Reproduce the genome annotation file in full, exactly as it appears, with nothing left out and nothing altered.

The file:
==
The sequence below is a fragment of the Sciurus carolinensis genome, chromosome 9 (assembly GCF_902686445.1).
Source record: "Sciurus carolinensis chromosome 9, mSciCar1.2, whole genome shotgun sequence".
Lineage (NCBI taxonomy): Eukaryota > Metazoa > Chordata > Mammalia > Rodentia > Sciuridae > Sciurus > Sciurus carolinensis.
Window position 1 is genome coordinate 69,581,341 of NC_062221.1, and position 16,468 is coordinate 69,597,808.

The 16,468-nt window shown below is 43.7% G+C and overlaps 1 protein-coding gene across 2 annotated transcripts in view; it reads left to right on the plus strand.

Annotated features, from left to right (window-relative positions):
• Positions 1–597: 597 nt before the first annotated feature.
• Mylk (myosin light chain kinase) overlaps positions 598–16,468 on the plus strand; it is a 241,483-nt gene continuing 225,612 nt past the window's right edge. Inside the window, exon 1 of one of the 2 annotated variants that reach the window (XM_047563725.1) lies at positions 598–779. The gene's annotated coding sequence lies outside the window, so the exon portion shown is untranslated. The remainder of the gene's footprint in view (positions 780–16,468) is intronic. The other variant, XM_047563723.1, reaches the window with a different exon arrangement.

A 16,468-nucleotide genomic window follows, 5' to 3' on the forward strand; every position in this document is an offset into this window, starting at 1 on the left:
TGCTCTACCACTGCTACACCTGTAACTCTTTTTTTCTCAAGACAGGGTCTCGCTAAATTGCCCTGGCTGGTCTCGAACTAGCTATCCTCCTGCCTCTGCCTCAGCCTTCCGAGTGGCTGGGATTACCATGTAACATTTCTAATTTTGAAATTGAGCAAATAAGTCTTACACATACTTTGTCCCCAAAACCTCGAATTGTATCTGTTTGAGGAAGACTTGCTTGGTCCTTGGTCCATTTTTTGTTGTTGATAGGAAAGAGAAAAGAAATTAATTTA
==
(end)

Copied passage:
The sequence below is a fragment of the Sciurus carolinensis genome, chromosome 9 (assembly GCF_902686445.1).
Source record: "Sciurus carolinensis chromosome 9, mSciCar1.2, whole genome shotgun sequence".
Lineage (NCBI taxonomy): Eukaryota > Metazoa > Chordata > Mammalia > Rodentia > Sciuridae > Sciurus > Sciurus carolinensis.
Window position 1 is genome coordinate 69,581,341 of NC_062221.1, and position 16,468 is coordinate 69,597,808.

The 16,468-nt window shown below is 43.7% G+C and overlaps 1 protein-coding gene across 2 annotated transcripts in view; it reads left to right on the plus strand.

Annotated features, from left to right (window-relative positions):
• Positions 1–597: 597 nt before the first annotated feature.
• Mylk (myosin light chain kinase) overlaps positions 598–16,468 on the plus strand; it is a 241,483-nt gene continuing 225,612 nt past the window's right edge. Inside the window, exon 1 of one of the 2 annotated variants that reach the window (XM_047563725.1) lies at positions 598–779. The gene's annotated coding sequence lies outside the window, so the exon portion shown is untranslated. The remainder of the gene's footprint in view (positions 780–16,468) is intronic. The other variant, XM_047563723.1, reaches the window with a different exon arrangement.

A 16,468-nucleotide genomic window follows, 5' to 3' on the forward strand; every position in this document is an offset into this window, starting at 1 on the left:
TGCTCTACCACTGCTACACCTGTAACTCTTTTTTTCTCAAGACAGGGTCTCGCTAAATTGCCCTGGCTGGTCTCGAACTAGCTATCCTCCTGCCTCTGCCTCAGCCTTCCGAGTGGCTGGGATTACCATGTAACATTTCTAATTTTGAAATTGAGCAAATAAGTCTTACACATACTTTGTCCCCAAAACCTCGAATTGTATCTGTTTGAGGAAGACTTGCTTGGTCCTTGGTCCATTTTTTGTTGTTGATAGGAAAGAGAAAAGAAATTAATTTA